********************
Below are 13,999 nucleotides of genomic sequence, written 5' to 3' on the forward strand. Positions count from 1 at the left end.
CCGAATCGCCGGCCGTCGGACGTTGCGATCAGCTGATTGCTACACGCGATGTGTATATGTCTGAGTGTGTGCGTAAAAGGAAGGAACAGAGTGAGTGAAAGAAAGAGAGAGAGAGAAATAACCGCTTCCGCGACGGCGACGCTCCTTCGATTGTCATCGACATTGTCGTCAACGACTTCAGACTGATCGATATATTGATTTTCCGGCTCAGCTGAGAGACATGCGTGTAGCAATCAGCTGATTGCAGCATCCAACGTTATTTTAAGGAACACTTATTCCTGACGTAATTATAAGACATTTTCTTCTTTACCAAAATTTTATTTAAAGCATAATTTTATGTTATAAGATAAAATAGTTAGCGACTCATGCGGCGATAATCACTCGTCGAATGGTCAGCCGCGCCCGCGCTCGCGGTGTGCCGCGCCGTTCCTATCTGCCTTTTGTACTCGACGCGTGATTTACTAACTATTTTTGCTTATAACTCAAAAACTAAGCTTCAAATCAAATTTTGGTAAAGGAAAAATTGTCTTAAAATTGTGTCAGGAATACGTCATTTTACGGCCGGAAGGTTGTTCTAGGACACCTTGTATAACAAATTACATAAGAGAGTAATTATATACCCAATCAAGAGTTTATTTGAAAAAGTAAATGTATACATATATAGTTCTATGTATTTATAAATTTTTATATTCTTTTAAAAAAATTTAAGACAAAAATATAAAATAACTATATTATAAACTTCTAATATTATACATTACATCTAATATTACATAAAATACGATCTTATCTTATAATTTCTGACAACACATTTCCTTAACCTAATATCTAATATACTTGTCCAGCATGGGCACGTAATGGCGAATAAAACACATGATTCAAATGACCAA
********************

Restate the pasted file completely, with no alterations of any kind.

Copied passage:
Below are 13,999 nucleotides of genomic sequence, written 5' to 3' on the forward strand. Positions count from 1 at the left end.
CCGAATCGCCGGCCGTCGGACGTTGCGATCAGCTGATTGCTACACGCGATGTGTATATGTCTGAGTGTGTGCGTAAAAGGAAGGAACAGAGTGAGTGAAAGAAAGAGAGAGAGAGAAATAACCGCTTCCGCGACGGCGACGCTCCTTCGATTGTCATCGACATTGTCGTCAACGACTTCAGACTGATCGATATATTGATTTTCCGGCTCAGCTGAGAGACATGCGTGTAGCAATCAGCTGATTGCAGCATCCAACGTTATTTTAAGGAACACTTATTCCTGACGTAATTATAAGACATTTTCTTCTTTACCAAAATTTTATTTAAAGCATAATTTTATGTTATAAGATAAAATAGTTAGCGACTCATGCGGCGATAATCACTCGTCGAATGGTCAGCCGCGCCCGCGCTCGCGGTGTGCCGCGCCGTTCCTATCTGCCTTTTGTACTCGACGCGTGATTTACTAACTATTTTTGCTTATAACTCAAAAACTAAGCTTCAAATCAAATTTTGGTAAAGGAAAAATTGTCTTAAAATTGTGTCAGGAATACGTCATTTTACGGCCGGAAGGTTGTTCTAGGACACCTTGTATAACAAATTACATAAGAGAGTAATTATATACCCAATCAAGAGTTTATTTGAAAAAGTAAATGTATACATATATAGTTCTATGTATTTATAAATTTTTATATTCTTTTAAAAAAATTTAAGACAAAAATATAAAATAACTATATTATAAACTTCTAATATTATACATTACATCTAATATTACATAAAATACGATCTTATCTTATAATTTCTGACAACACATTTCCTTAACCTAATATCTAATATACTTGTCCAGCATGGGCACGTAATGGCGAATAAAACACATGATTCAAATGACCAA